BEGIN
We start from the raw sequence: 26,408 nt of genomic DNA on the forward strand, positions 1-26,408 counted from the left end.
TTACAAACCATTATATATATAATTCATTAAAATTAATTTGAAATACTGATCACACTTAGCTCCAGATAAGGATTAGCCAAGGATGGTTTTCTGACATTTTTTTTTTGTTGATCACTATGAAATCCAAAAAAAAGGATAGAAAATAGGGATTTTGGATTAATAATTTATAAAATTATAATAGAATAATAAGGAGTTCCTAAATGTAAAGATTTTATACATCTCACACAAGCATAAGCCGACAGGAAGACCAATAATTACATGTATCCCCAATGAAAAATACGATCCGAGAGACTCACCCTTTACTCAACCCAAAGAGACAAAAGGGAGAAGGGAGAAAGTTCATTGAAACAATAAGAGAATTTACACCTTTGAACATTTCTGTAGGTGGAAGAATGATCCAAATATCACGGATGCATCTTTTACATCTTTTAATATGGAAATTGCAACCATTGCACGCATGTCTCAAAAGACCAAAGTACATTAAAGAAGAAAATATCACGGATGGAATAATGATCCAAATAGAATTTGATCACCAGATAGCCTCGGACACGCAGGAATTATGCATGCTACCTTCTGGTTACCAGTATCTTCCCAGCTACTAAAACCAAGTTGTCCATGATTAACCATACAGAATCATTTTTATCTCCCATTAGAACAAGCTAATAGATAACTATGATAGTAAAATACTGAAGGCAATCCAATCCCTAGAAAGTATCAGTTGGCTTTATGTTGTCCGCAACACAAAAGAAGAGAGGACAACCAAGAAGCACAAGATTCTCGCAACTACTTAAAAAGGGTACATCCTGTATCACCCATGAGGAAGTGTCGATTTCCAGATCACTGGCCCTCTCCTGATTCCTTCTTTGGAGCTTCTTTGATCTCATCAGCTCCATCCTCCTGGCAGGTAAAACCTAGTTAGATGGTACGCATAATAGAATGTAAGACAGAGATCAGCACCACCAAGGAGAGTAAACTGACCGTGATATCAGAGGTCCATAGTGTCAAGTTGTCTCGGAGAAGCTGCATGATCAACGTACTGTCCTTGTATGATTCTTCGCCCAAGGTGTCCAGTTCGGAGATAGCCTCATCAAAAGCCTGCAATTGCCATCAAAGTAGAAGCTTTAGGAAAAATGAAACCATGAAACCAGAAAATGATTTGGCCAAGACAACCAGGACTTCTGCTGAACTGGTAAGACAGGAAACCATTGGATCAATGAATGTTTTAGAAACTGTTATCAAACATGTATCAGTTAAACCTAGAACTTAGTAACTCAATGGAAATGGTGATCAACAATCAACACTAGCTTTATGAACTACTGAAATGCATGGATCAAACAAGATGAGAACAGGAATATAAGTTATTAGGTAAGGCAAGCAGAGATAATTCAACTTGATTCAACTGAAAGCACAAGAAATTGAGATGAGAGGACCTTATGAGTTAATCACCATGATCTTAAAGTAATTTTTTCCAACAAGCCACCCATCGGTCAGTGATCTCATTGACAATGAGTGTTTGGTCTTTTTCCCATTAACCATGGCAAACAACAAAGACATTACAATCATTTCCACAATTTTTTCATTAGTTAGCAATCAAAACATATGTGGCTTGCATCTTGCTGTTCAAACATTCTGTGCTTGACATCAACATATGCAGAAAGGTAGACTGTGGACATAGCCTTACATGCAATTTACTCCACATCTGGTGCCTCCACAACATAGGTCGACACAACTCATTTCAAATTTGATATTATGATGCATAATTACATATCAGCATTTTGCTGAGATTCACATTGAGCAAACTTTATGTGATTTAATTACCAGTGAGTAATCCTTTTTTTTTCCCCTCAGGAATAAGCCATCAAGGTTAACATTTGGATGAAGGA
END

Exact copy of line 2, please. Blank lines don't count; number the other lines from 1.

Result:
TTACAAACCATTATATATATAATTCATTAAAATTAATTTGAAATACTGATCACACTTAGCTCCAGATAAGGATTAGCCAAGGATGGTTTTCTGACATTTTTTTTTTGTTGATCACTATGAAATCCAAAAAAAAGGATAGAAAATAGGGATTTTGGATTAATAATTTATAAAATTATAATAGAATAATAAGGAGTTCCTAAATGTAAAGATTTTATACATCTCACACAAGCATAAGCCGACAGGAAGACCAATAATTACATGTATCCCCAATGAAAAATACGATCCGAGAGACTCACCCTTTACTCAACCCAAAGAGACAAAAGGGAGAAGGGAGAAAGTTCATTGAAACAATAAGAGAATTTACACCTTTGAACATTTCTGTAGGTGGAAGAATGATCCAAATATCACGGATGCATCTTTTACATCTTTTAATATGGAAATTGCAACCATTGCACGCATGTCTCAAAAGACCAAAGTACATTAAAGAAGAAAATATCACGGATGGAATAATGATCCAAATAGAATTTGATCACCAGATAGCCTCGGACACGCAGGAATTATGCATGCTACCTTCTGGTTACCAGTATCTTCCCAGCTACTAAAACCAAGTTGTCCATGATTAACCATACAGAATCATTTTTATCTCCCATTAGAACAAGCTAATAGATAACTATGATAGTAAAATACTGAAGGCAATCCAATCCCTAGAAAGTATCAGTTGGCTTTATGTTGTCCGCAACACAAAAGAAGAGAGGACAACCAAGAAGCACAAGATTCTCGCAACTACTTAAAAAGGGTACATCCTGTATCACCCATGAGGAAGTGTCGATTTCCAGATCACTGGCCCTCTCCTGATTCCTTCTTTGGAGCTTCTTTGATCTCATCAGCTCCATCCTCCTGGCAGGTAAAACCTAGTTAGATGGTACGCATAATAGAATGTAAGACAGAGATCAGCACCACCAAGGAGAGTAAACTGACCGTGATATCAGAGGTCCATAGTGTCAAGTTGTCTCGGAGAAGCTGCATGATCAACGTACTGTCCTTGTATGATTCTTCGCCCAAGGTGTCCAGTTCGGAGATAGCCTCATCAAAAGCCTGCAATTGCCATCAAAGTAGAAGCTTTAGGAAAAATGAAACCATGAAACCAGAAAATGATTTGGCCAAGACAACCAGGACTTCTGCTGAACTGGTAAGACAGGAAACCATTGGATCAATGAATGTTTTAGAAACTGTTATCAAACATGTATCAGTTAAACCTAGAACTTAGTAACTCAATGGAAATGGTGATCAACAATCAACACTAGCTTTATGAACTACTGAAATGCATGGATCAAACAAGATGAGAACAGGAATATAAGTTATTAGGTAAGGCAAGCAGAGATAATTCAACTTGATTCAACTGAAAGCACAAGAAATTGAGATGAGAGGACCTTATGAGTTAATCACCATGATCTTAAAGTAATTTTTTCCAACAAGCCACCCATCGGTCAGTGATCTCATTGACAATGAGTGTTTGGTCTTTTTCCCATTAACCATGGCAAACAACAAAGACATTACAATCATTTCCACAATTTTTTCATTAGTTAGCAATCAAAACATATGTGGCTTGCATCTTGCTGTTCAAACATTCTGTGCTTGACATCAACATATGCAGAAAGGTAGACTGTGGACATAGCCTTACATGCAATTTACTCCACATCTGGTGCCTCCACAACATAGGTCGACACAACTCATTTCAAATTTGATATTATGATGCATAATTACATATCAGCATTTTGCTGAGATTCACATTGAGCAAACTTTATGTGATTTAATTACCAGTGAGTAATCCTTTTTTTTTCCCCTCAGGAATAAGCCATCAAGGTTAACATTTGGATGAAGGA